There are tremendous opportunities when it comes to electronically storing and sharing patient information; health systems can leverage ePHI to shed light on a patient’s medical history or add context to their health.
There are also opportunities, however, for PHI to leak, whether it’s through personal devices or other devices that fall outside the purview of the IS department, according to Rich Temple, CIO at Deborah Heart and Lung Center.
“It seems like ePHI is percolating in ways it might not have years ago,” he said during a panel discussion with James Case (CISO, Baptist Health) and David Ting (CTO and Co-Founder, Tausight). And although organizations “jump through hoops to keep a tight rein on it,” the reality is that there are “so many paths it can travel down,” whether it’s PACS systems, devices, scanners, or printers. “There are so many places it can live.”
Even with encryption software in place, “I can’t say with 100 percent certitude that it always works,” Temple noted.
As a result, security teams may rely on manual efforts, said Case, adding that before Baptist Health partnered with Tausight, the strategy was to “just make sure every device is encrypted. “We were rabid about our compliance with device encryption, because that was the only tool in the box.” The focus, he said, was on “making sure that if a device is lost or stolen, we can prove it’s encrypted.” And, of course, educate users on how to properly store PHI and passwords.
To be sure, these measures are important — but when it comes to securing PHI, they’re not sufficient, “particularly as more organizations migrate to the cloud,” said Temple. “With the explosion of the cloud and of use cases that take PHI beyond the walls of the hospital, it becomes trickier.” Although Deborah’s interface engine provides a detailed map of where PHI flows, both inbound and outbound, “there are a lot of use cases within departments where PHI flows out. We have to make sure we’re staying on top of that,” especially given the fact that not all organizations have the same safeguards in place.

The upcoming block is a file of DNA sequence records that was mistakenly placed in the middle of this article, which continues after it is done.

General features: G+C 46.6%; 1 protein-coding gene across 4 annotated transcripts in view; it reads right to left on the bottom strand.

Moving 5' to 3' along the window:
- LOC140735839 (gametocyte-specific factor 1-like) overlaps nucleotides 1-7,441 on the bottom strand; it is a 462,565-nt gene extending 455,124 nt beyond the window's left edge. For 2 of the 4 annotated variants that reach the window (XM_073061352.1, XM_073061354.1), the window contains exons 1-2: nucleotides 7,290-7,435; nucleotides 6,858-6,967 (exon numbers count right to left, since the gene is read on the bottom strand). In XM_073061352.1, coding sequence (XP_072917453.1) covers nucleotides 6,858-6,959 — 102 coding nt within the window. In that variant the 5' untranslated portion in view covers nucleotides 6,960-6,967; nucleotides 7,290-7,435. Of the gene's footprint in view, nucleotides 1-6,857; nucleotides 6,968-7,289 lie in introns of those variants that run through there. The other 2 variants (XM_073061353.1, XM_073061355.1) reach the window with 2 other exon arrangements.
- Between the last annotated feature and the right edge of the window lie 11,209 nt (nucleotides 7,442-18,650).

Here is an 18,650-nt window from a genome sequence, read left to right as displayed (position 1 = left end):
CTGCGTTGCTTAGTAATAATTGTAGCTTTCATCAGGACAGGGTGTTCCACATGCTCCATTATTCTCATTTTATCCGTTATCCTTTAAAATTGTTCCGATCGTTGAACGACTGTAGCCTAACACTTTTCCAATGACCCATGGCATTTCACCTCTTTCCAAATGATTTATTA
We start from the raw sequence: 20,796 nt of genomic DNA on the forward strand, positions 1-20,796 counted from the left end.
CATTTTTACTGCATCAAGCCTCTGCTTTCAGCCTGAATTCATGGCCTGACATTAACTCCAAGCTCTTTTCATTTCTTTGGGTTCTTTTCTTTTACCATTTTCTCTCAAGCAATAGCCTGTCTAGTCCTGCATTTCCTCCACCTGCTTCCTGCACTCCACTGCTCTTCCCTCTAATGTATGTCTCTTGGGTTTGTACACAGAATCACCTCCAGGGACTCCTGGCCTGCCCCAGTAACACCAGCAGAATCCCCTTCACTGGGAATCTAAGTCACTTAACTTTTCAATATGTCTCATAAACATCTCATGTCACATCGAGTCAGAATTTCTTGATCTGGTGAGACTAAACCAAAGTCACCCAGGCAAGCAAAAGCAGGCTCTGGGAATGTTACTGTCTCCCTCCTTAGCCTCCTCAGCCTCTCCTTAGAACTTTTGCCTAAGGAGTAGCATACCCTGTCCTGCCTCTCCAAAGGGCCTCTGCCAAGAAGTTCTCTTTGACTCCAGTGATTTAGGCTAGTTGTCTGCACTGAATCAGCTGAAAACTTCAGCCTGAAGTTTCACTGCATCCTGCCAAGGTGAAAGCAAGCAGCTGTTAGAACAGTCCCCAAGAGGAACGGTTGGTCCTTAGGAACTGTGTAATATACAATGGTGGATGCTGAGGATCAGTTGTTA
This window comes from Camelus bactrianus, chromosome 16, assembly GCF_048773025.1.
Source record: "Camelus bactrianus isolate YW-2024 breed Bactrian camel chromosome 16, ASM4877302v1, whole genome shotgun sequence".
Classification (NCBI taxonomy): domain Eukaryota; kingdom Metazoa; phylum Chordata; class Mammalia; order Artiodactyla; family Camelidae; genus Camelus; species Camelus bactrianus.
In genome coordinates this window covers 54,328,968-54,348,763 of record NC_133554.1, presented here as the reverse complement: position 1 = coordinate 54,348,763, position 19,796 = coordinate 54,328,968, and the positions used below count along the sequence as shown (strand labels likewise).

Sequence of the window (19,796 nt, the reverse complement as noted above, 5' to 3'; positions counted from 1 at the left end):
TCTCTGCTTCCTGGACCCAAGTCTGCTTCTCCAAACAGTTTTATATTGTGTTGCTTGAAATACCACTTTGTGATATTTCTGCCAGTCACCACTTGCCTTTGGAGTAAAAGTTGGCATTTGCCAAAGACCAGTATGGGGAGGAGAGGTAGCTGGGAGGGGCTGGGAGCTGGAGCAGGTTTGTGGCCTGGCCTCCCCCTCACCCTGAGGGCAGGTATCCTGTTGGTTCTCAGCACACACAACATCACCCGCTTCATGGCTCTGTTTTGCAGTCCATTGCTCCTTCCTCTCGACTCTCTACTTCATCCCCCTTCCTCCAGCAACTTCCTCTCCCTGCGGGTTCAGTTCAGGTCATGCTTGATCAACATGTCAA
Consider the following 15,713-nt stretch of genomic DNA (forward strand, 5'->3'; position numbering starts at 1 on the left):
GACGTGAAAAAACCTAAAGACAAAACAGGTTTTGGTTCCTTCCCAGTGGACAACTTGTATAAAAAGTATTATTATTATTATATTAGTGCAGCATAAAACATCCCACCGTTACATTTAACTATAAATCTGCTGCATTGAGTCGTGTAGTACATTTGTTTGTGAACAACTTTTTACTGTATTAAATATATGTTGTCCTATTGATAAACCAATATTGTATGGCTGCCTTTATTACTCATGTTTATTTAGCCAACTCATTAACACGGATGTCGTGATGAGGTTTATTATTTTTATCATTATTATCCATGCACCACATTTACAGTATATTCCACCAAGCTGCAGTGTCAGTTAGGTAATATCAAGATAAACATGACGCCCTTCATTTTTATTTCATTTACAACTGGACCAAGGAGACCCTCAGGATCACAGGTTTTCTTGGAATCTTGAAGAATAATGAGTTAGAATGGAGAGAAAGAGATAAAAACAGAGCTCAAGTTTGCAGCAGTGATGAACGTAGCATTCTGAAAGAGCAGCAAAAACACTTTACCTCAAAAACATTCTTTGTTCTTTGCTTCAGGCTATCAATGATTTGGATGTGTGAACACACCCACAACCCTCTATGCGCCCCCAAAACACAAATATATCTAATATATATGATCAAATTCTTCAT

When sharing information with collaborating organizations, “you have to make sure everything is encrypted from end to end,” he added. Staying on top of that by building process maps and flows that show which data are moving from point A to point B — along with where they’re moving to and why — plays a critical role.
And when non-compliance is detected, Case’s team intervenes and removes the PHI to lower the risk. The next phase entails tracking movement, applying learnings, and then pivoting to determine whether policies or education need to be adjusted.
Visibility into data
A key component in this, according to Ting, is having the right tools in place. And although he believes the majority of cybersecurity solutions are more than adequate when it comes to fortifying physical security and ensuring leaders know what’s happening at the hardware or network layer when data is being transitioned, “you don’t have visibility into where the data resides, who is using it and how, and which applications it’s touching,” he said.
Each of those steps has different policies that can be applied to ensure all use cases are covered. “Are those policies being followed? What are the exceptions? How do I augment policies or controls to start to reign in these behaviors? These are all critical,” he added.
With Tausight’s PHI Security Intelligence Platform, leaders are able to trace user sets and access important information such as which machines were used and what content was accessed and moved to personal devices. The biggest offenders, noted Ting, are unencrypted laptops containing PHI.